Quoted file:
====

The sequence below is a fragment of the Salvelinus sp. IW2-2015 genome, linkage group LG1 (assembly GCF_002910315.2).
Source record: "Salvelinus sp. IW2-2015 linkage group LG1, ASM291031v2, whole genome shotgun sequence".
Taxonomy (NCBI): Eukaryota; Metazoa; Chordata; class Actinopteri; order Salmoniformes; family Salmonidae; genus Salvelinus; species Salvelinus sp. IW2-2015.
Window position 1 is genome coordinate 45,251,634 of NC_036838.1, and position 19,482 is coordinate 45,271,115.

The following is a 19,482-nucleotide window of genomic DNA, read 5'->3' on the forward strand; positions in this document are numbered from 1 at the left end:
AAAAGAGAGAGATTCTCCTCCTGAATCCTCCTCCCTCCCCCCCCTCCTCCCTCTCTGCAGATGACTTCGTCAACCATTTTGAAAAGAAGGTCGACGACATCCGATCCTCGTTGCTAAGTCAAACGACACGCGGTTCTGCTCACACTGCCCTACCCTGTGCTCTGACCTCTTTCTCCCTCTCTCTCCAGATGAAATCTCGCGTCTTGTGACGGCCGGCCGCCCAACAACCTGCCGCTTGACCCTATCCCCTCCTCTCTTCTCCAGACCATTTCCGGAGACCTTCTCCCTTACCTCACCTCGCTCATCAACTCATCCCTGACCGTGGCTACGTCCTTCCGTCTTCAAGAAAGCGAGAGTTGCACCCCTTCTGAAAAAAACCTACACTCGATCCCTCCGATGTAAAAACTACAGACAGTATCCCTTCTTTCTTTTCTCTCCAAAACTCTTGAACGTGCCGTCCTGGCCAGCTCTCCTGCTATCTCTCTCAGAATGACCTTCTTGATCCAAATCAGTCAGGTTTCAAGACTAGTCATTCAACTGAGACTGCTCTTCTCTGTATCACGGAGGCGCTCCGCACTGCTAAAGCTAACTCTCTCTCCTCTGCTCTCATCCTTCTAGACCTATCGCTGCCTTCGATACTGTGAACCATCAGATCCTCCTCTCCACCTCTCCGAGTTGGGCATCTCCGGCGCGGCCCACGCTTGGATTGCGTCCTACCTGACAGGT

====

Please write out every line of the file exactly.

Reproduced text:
The sequence below is a fragment of the Salvelinus sp. IW2-2015 genome, linkage group LG1 (assembly GCF_002910315.2).
Source record: "Salvelinus sp. IW2-2015 linkage group LG1, ASM291031v2, whole genome shotgun sequence".
Taxonomy (NCBI): Eukaryota; Metazoa; Chordata; class Actinopteri; order Salmoniformes; family Salmonidae; genus Salvelinus; species Salvelinus sp. IW2-2015.
Window position 1 is genome coordinate 45,251,634 of NC_036838.1, and position 19,482 is coordinate 45,271,115.

The following is a 19,482-nucleotide window of genomic DNA, read 5'->3' on the forward strand; positions in this document are numbered from 1 at the left end:
AAAAGAGAGAGATTCTCCTCCTGAATCCTCCTCCCTCCCCCCCCTCCTCCCTCTCTGCAGATGACTTCGTCAACCATTTTGAAAAGAAGGTCGACGACATCCGATCCTCGTTGCTAAGTCAAACGACACGCGGTTCTGCTCACACTGCCCTACCCTGTGCTCTGACCTCTTTCTCCCTCTCTCTCCAGATGAAATCTCGCGTCTTGTGACGGCCGGCCGCCCAACAACCTGCCGCTTGACCCTATCCCCTCCTCTCTTCTCCAGACCATTTCCGGAGACCTTCTCCCTTACCTCACCTCGCTCATCAACTCATCCCTGACCGTGGCTACGTCCTTCCGTCTTCAAGAAAGCGAGAGTTGCACCCCTTCTGAAAAAAACCTACACTCGATCCCTCCGATGTAAAAACTACAGACAGTATCCCTTCTTTCTTTTCTCTCCAAAACTCTTGAACGTGCCGTCCTGGCCAGCTCTCCTGCTATCTCTCTCAGAATGACCTTCTTGATCCAAATCAGTCAGGTTTCAAGACTAGTCATTCAACTGAGACTGCTCTTCTCTGTATCACGGAGGCGCTCCGCACTGCTAAAGCTAACTCTCTCTCCTCTGCTCTCATCCTTCTAGACCTATCGCTGCCTTCGATACTGTGAACCATCAGATCCTCCTCTCCACCTCTCCGAGTTGGGCATCTCCGGCGCGGCCCACGCTTGGATTGCGTCCTACCTGACAGGT